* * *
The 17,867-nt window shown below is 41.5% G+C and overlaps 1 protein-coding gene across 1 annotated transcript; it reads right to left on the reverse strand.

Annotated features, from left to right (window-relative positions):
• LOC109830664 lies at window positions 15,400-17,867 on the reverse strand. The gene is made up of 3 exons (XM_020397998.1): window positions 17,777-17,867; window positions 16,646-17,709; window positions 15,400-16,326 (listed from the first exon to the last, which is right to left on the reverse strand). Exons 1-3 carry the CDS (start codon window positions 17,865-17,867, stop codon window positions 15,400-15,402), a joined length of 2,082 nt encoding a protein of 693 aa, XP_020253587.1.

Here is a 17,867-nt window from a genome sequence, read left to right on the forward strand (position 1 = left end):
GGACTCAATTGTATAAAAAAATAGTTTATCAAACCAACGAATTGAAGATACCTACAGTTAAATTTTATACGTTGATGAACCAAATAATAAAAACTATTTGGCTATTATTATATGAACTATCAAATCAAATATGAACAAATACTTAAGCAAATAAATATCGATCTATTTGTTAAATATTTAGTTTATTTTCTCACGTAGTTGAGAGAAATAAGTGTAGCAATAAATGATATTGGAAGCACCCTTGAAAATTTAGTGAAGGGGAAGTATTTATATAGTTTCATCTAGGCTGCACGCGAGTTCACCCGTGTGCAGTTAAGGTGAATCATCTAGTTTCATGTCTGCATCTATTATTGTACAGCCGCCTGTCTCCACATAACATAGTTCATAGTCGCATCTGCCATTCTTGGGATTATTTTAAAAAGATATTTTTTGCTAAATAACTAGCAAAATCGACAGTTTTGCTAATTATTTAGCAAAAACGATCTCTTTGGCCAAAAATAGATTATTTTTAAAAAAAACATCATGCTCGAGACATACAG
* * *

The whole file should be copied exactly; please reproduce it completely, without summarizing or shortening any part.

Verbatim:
The 17,867-nt window shown below is 41.5% G+C and overlaps 1 protein-coding gene across 1 annotated transcript; it reads right to left on the reverse strand.

Annotated features, from left to right (window-relative positions):
• LOC109830664 lies at window positions 15,400-17,867 on the reverse strand. The gene is made up of 3 exons (XM_020397998.1): window positions 17,777-17,867; window positions 16,646-17,709; window positions 15,400-16,326 (listed from the first exon to the last, which is right to left on the reverse strand). Exons 1-3 carry the CDS (start codon window positions 17,865-17,867, stop codon window positions 15,400-15,402), a joined length of 2,082 nt encoding a protein of 693 aa, XP_020253587.1.

Here is a 17,867-nt window from a genome sequence, read left to right on the forward strand (position 1 = left end):
GGACTCAATTGTATAAAAAAATAGTTTATCAAACCAACGAATTGAAGATACCTACAGTTAAATTTTATACGTTGATGAACCAAATAATAAAAACTATTTGGCTATTATTATATGAACTATCAAATCAAATATGAACAAATACTTAAGCAAATAAATATCGATCTATTTGTTAAATATTTAGTTTATTTTCTCACGTAGTTGAGAGAAATAAGTGTAGCAATAAATGATATTGGAAGCACCCTTGAAAATTTAGTGAAGGGGAAGTATTTATATAGTTTCATCTAGGCTGCACGCGAGTTCACCCGTGTGCAGTTAAGGTGAATCATCTAGTTTCATGTCTGCATCTATTATTGTACAGCCGCCTGTCTCCACATAACATAGTTCATAGTCGCATCTGCCATTCTTGGGATTATTTTAAAAAGATATTTTTTGCTAAATAACTAGCAAAATCGACAGTTTTGCTAATTATTTAGCAAAAACGATCTCTTTGGCCAAAAATAGATTATTTTTAAAAAAAACATCATGCTCGAGACATACAG